Like many others I was shocked at the figures recently released from the UK’s Institution of Mechanical Engineers that almost half the world’s food is wasted. Shock rapidly turned to anger. People are going hungry in the UK in 2013 for lack of affordable food, the environmental cost of producing food which is wasted must also be staggering. This level of waste is wrong and utterly bonkers.
Any waste is an anathema to me; my parents bought me up to be a good steward, looking after and treating my possessions, wealth and the planet with respect and care. The principle also applies to my larder.
This January I am focussing on reducing the amount of food in my home. Various samples have arrived, products bought for one recipe and numerous BOGOF offers have been taken up. Half used up packets abound, and the freezer is full of reduced bargains and leftovers. The crunch point came when just before Christmas a large container with 5 packets of speciality flour got infested with mites and I had to put the entire lot in the bin.
I have given myself a target of reaching the end of February without buying any non perishable foods. Until the end of January I only intend to buy milk, fruit and vegetables. Realistically during February I will need to buy the odd bag of flour or sugar, but I really do not want to restock say, the pasta, until all the noodles, cous cous, rice and other grains are gone. I will have to be inventive and certainly will enjoy having more money in my bank account.
I am tweeting and instragramming progress on #storecupboardempty so please do join in.
This dish was devised to use up the last bits in several jars of antipasti; like many of my recipes it is adaptable, use what you have – certainly do not go out and buy anything especially to make this. I buy my lemons in the market – 10 or more for £1. As soon as they are home a few are sliced and free-frozen before being packed into tupperware boxes to be used to enliven glasses of dull London tap water. Other lemons are squeezed and the juice frozen in an ice cube tray.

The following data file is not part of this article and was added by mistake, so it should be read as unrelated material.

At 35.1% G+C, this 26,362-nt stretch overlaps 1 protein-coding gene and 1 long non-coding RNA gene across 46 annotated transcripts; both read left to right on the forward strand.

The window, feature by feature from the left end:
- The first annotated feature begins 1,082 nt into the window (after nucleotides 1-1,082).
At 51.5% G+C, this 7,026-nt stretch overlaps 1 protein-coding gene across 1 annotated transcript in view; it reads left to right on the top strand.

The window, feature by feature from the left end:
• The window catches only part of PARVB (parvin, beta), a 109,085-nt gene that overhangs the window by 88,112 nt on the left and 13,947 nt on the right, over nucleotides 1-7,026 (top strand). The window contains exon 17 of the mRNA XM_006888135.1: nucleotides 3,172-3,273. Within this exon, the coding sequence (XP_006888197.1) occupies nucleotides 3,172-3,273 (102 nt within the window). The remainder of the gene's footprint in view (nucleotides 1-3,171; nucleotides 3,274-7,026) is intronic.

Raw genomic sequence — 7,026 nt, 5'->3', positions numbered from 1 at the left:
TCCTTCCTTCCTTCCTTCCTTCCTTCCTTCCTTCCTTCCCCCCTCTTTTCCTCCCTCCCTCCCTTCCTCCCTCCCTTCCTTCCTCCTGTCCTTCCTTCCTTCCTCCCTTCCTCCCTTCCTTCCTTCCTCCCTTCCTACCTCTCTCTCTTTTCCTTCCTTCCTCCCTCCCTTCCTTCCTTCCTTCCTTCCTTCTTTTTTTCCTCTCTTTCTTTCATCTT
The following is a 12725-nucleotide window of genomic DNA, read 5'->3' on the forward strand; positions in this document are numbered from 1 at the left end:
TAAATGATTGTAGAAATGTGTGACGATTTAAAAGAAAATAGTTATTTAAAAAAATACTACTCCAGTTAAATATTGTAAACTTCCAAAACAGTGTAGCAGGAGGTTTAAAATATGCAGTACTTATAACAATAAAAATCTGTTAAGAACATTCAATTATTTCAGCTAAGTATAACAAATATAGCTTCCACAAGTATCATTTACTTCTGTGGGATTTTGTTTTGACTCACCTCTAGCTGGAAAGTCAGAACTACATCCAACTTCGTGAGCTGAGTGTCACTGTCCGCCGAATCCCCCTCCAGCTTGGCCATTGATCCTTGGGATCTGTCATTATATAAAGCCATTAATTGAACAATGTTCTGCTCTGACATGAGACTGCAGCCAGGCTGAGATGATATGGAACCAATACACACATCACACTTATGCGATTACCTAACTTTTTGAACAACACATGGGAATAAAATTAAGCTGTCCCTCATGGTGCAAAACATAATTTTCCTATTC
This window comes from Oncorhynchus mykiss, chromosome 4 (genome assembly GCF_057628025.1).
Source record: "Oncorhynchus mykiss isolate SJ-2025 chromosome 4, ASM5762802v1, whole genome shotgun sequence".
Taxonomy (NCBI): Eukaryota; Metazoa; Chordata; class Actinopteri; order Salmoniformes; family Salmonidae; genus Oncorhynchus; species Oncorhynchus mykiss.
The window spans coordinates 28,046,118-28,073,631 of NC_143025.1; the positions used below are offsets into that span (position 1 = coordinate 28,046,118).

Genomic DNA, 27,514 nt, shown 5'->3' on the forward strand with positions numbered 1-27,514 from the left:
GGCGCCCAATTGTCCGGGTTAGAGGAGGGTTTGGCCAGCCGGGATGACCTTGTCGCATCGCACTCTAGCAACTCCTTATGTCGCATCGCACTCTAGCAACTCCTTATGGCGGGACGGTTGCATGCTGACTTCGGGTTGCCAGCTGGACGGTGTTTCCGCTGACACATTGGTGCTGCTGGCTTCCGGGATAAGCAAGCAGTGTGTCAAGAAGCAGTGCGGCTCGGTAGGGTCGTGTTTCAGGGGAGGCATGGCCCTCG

My sea trout was delicious – pink, firm textured and flavoured – from Farmers Choice, who deliver fish as well as their excellent free range meat. I like that it comes deep frozen, in vacuum packets (drop into tepid water for a rapid defrost), insulated by wool rather than in those ghastly wasteful polystyrene boxes which squeakily grate at my nerves and guilt. I give the wrapped wool pads to the homeless, they are excellent insulation against the pavement for those poor men and women sleeping rough.
Recipe: Baked Sea Trout With Antipasti
1 tbs roasted artichoke antipesto (drained of the oil)
1 tbs sun dried tomatoes
1 tsp capers
1 tsp lemon juice
2 sea trout (or salmon fillets)
Mix the artichoke, tomatoes, capers and lemon juice and blitz either in the food processor or with a stick blender. Keep a chunky texture rather than pureeing to a smooth paste.
Take a sheet of foil (about 60cm) and lightly oil. Place the fish skin side down into the middle of it, spread the antipasti mix over the top.
Left the edges of the foil up and fold them together to make a parcel. Place on a baking tray
Bake at 200C/400F/GM6 for 15 to 20 minutes depending on the size of the fish. Open the foil for the last 5 minutes of cooking.
Serve with a green salad and your choice of grain.
Many thanks to Farmers Choice for the immense box of fish that I and my parents have been enjoying.